Size3.5 inches (9 cm)
RangeWestern Pacific Ocean
- Can reach a maximum size of about 3.5 inches (9 cm).
- Appears in a variety of colors including purples, reds and oranges. Male has different coloration from female; colors are more vivid for males than females.
All Bartlett’s anthias begin life as female – some individuals then change sex and become male as adults.
- Diet consists of zooplankton.
- Occurs in tropical marine environments in the Western Pacific Ocean from Palau through the Caroline, Marshall and Fanning Islands.
- Found on coral reefs at depths from 13-98 feet (4-30 m).
- Lives in large groups with few males and several dozen females and juveniles. Groups appear in areas of branching corals where the fish are able to find shelter.
- Active during the day and spends most of its time swimming above the coral reef and feeding on plankton.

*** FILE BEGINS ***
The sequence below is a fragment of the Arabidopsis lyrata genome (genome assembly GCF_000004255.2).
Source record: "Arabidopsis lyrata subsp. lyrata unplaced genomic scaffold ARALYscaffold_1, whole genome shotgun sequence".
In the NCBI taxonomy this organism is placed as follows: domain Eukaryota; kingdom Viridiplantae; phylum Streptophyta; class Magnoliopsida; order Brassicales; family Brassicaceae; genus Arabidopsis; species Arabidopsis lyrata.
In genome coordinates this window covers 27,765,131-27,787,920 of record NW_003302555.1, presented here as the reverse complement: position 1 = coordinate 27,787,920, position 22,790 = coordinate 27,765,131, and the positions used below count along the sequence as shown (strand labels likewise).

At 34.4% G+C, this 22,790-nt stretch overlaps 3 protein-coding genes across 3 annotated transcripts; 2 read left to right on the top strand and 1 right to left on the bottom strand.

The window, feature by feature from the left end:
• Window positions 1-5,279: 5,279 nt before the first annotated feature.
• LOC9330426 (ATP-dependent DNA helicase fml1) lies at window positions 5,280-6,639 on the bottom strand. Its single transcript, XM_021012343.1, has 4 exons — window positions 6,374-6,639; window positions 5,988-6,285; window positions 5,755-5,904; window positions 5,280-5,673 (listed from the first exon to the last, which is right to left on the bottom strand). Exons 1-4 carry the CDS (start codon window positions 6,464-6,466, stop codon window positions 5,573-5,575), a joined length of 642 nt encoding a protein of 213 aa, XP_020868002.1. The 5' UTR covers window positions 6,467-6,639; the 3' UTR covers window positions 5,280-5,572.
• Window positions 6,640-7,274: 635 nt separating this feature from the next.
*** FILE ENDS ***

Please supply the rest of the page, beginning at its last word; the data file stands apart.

- Forms huge schools that are actually made up of small coexisting social harems.
- Each harem is usually led by the largest, most colorful male; several smaller, less dominant males; a group of females; and juvenile fish.
- The dominant male constantly defends its place in the group’s hierarchy by challenging the lesser males as well as other males from neighboring harems.
- At dusk, the dominant male from each harem participates in “courtship dances” that entail frenzied, zig-zag swimming patterns that attract the females from their group and lead to coinciding spawning in the aggregation.
- Sequential hermaphrodites; individual can change gender from female to male. All begin life as females.
- “Not Evaluated” on the IUCN Red List.
- Due to environmental or social factors, such as the male dying, some females can become males. Sex-change ensures there will always be a male and a female to reproduce. The replacement is capable of changing her sex to male in a period of 2 to 3 weeks. The change cannot be reversed.
- Reef Fish Identification – Tropical Pacific. Allen, G.; Steene, R.; Humann, P. and Deloach, N., pg. 138